by Joseph Leray
If you're a high school student interested in getting a job in the games industry, turn your bright, carefree, trusting, naive eyes northwestward: Valve Corporation recently announced Pipeline, a new project meant to educate young students on how games get made.
According to Valve, Pipeline (get it?) is "a website created for high school students interested in the video game industry by a group of high school interns working at Valve." There's an introductory video (embedded above) and not much else, though more info is coming.
"Valve has been a very good place for very experienced videogame developers, and not so good at teaching people straight out of school," reads the official site. "Pipeline is an experiment to see if we can take a group of high school students with minimal work experience and train them in the skills and methods necessary to be successful at a company like Valve."
That experiment will, presumably, be accompanied by interviews, videos, and behind-the-scenes information about the ins-and-outs of game development, aimed at students who want to bump map AK-47s and draw repeating brick textures all day. I'm mostly kidding, but right now the standard path to a game in the industry is to slave away in quality assurance for a few years and try to not get laid off. Whatever Valve is planning has got to be better than that, right?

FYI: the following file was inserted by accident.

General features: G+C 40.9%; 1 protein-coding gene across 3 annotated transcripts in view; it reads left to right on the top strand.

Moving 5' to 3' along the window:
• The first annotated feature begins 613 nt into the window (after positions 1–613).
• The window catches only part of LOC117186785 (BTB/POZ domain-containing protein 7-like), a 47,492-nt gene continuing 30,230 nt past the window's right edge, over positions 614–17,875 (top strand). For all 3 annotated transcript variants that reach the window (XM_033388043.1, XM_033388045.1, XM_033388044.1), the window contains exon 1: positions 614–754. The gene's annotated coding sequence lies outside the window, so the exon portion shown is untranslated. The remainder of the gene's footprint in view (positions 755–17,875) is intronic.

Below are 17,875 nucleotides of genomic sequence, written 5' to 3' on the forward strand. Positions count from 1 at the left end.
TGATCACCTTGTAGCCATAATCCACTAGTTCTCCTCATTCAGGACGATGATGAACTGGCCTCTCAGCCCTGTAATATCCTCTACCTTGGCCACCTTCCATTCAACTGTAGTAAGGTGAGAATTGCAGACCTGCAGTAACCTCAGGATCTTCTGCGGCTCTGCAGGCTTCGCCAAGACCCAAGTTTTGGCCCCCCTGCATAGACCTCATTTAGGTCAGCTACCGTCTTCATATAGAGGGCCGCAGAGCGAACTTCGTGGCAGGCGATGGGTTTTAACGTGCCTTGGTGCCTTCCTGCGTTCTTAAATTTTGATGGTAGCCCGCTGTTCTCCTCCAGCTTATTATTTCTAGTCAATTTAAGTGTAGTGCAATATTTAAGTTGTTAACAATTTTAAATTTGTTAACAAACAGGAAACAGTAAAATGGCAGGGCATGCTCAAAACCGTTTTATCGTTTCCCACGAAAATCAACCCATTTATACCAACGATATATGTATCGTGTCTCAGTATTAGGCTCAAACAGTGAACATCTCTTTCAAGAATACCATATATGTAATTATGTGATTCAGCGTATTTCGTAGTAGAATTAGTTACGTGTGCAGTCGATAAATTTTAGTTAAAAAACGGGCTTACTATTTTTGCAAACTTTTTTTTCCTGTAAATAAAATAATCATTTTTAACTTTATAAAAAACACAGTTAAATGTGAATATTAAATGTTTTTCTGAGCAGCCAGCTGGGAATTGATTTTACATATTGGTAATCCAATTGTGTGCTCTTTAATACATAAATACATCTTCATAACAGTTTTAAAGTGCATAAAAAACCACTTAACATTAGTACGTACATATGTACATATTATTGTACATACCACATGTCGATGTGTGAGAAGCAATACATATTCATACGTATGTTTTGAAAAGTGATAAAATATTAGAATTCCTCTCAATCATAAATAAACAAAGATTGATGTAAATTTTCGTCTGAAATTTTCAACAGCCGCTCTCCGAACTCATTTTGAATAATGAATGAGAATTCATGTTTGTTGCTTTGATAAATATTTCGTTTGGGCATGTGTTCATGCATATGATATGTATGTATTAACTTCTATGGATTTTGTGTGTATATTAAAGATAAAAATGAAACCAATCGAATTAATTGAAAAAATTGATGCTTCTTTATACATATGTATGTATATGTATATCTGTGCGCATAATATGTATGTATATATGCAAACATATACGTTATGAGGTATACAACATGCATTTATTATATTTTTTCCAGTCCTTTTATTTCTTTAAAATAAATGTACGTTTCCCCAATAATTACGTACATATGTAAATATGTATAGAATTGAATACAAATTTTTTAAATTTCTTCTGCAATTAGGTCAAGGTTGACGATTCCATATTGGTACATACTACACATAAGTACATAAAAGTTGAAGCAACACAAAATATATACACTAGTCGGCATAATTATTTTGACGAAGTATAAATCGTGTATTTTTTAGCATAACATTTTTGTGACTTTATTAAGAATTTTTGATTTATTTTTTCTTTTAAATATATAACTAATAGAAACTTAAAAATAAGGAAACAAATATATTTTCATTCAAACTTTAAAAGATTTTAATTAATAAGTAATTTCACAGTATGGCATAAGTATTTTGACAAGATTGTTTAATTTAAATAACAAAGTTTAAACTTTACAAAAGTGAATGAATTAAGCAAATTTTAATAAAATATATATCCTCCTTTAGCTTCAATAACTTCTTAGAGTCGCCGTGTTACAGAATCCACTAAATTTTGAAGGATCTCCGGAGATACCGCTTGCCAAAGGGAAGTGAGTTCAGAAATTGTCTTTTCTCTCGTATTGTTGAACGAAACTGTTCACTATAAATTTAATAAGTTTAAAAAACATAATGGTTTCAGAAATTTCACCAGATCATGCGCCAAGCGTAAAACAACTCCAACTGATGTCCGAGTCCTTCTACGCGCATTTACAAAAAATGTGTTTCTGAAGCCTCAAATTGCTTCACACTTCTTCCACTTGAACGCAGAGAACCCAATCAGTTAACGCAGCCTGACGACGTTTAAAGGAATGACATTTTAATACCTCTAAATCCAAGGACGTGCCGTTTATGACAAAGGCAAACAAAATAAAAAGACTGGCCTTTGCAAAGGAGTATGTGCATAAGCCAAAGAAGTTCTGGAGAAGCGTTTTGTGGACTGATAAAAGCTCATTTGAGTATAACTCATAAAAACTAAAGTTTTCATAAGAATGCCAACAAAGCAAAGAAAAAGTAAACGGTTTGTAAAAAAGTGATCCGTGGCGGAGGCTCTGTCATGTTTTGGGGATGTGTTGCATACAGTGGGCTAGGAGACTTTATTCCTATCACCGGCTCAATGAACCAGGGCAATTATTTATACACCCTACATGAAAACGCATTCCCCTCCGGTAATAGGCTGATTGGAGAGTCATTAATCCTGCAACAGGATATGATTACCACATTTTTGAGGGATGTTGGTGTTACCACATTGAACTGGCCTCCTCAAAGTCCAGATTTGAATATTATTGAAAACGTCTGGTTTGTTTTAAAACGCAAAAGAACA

A caveat, though: Valve is an infamously non-traditional videogame company, employing a "flat" corporate structure that, when it works, allows people the freedom to work in small teams on new ideas. According to former hardware division head Jeri Ellsworth, though, it also allows for a handful of powerful people to starve out any "trouble makers" until they're eventually fired. She compared it, appropriately, to high school.
Valve promises to update the Pipeline site "within the next month or so," but you can register for e-mailed updates in the meantime.